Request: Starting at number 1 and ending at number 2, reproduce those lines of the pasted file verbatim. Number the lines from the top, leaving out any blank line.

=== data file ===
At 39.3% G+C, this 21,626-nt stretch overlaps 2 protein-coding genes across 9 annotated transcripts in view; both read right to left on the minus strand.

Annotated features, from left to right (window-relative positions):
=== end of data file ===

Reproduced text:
At 39.3% G+C, this 21,626-nt stretch overlaps 2 protein-coding genes across 9 annotated transcripts in view; both read right to left on the minus strand.

Annotated features, from left to right (window-relative positions):